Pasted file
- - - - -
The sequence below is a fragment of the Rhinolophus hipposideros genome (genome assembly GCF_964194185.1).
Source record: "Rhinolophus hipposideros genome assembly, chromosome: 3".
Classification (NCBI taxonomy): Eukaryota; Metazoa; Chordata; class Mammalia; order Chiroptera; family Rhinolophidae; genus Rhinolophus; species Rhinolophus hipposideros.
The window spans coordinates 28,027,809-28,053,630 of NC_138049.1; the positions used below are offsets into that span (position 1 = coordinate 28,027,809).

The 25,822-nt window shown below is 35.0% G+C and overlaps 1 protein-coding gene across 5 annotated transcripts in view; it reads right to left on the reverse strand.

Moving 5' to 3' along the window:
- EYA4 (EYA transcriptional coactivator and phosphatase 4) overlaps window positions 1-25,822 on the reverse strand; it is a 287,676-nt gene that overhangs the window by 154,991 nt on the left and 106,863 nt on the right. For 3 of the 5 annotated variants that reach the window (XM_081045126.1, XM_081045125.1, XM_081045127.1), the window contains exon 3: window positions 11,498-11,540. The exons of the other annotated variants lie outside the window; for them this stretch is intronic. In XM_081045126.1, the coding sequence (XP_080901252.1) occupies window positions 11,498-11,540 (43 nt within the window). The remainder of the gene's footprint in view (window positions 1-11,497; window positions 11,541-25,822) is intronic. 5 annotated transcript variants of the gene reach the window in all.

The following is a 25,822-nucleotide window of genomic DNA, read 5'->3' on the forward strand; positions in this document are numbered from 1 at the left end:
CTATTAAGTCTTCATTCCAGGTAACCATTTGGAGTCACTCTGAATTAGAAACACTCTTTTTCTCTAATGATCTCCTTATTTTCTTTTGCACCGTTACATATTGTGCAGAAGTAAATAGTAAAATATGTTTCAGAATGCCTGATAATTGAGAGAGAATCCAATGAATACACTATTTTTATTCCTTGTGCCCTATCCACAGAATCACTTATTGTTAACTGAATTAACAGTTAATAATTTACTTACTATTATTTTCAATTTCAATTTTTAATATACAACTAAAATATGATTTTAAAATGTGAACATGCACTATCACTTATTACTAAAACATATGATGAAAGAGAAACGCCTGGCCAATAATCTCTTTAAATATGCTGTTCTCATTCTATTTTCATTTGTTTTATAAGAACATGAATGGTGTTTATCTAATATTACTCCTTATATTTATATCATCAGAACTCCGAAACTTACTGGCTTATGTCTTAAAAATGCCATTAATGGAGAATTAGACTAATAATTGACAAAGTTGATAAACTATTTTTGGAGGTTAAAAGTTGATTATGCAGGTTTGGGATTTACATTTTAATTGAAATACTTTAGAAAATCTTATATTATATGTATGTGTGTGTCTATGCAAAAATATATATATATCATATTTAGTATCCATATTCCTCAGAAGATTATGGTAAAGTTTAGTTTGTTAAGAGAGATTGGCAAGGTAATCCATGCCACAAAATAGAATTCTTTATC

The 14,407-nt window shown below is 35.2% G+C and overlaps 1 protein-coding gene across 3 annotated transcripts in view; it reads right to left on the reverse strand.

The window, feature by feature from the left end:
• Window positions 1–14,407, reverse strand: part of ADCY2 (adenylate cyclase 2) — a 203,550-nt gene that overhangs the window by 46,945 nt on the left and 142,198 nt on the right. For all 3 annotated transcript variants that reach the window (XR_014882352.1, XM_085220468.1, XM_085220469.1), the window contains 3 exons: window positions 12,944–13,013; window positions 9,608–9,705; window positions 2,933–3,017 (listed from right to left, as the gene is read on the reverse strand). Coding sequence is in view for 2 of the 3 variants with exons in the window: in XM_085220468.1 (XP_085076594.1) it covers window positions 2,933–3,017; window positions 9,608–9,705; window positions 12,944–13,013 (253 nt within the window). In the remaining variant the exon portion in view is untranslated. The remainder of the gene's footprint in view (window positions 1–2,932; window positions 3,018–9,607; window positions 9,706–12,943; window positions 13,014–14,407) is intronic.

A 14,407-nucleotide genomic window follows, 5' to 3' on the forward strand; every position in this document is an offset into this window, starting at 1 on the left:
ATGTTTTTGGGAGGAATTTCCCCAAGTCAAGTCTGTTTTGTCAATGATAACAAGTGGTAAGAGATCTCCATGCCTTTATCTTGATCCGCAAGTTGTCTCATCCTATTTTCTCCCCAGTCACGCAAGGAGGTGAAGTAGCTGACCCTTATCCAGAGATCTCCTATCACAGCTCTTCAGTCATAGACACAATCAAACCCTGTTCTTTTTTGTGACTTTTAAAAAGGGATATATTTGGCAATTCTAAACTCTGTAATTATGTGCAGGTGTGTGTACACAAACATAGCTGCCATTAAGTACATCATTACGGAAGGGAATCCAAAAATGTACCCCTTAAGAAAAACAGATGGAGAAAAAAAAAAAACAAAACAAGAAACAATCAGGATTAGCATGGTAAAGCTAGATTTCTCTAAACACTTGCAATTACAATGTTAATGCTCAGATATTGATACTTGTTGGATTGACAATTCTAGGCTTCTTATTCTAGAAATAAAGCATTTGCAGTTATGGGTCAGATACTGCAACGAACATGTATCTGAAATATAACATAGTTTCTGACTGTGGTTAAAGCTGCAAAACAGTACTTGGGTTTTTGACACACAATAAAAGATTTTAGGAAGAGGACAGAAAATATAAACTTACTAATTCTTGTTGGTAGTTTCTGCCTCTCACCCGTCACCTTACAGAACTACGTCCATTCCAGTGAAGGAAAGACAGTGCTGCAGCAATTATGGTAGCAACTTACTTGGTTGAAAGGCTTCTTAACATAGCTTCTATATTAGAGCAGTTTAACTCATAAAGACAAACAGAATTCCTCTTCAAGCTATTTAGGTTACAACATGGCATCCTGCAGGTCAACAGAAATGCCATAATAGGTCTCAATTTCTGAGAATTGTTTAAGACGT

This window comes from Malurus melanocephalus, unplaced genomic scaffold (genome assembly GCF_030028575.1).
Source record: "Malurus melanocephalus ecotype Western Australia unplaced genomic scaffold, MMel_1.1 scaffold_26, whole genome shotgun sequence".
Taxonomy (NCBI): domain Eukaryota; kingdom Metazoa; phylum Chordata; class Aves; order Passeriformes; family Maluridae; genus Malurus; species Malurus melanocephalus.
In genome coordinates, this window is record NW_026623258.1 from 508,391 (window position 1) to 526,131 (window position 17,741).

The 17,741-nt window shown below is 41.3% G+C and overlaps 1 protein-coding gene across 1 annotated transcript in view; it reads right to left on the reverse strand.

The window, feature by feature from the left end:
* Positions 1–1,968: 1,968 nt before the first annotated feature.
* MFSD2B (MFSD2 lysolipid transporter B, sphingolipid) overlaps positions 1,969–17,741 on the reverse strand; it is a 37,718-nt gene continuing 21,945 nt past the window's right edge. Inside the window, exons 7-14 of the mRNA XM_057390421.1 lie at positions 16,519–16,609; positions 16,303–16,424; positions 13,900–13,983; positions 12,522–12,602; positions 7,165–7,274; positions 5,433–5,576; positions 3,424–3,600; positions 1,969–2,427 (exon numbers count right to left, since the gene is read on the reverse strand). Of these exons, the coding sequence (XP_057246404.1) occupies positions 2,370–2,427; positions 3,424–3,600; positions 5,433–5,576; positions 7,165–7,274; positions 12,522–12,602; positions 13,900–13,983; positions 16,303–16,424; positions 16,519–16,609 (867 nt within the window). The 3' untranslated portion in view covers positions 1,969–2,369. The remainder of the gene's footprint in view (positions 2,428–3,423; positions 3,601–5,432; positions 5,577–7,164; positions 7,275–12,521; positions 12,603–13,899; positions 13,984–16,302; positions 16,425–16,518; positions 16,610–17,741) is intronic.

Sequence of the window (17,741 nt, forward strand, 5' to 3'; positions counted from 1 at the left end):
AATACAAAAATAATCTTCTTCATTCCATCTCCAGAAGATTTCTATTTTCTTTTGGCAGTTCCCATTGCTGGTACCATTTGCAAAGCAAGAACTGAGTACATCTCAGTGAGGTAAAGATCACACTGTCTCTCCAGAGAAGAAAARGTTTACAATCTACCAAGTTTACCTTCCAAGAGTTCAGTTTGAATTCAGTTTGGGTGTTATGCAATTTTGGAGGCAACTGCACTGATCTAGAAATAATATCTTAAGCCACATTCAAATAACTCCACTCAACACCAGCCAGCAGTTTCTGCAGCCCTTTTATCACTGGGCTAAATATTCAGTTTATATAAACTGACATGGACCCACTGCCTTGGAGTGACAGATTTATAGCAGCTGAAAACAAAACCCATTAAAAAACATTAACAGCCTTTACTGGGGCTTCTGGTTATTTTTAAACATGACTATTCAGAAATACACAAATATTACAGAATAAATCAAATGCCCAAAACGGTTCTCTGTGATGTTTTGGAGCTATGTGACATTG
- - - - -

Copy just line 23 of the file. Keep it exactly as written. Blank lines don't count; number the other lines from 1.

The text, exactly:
Sequence of the window (17,741 nt, forward strand, 5' to 3'; positions counted from 1 at the left end):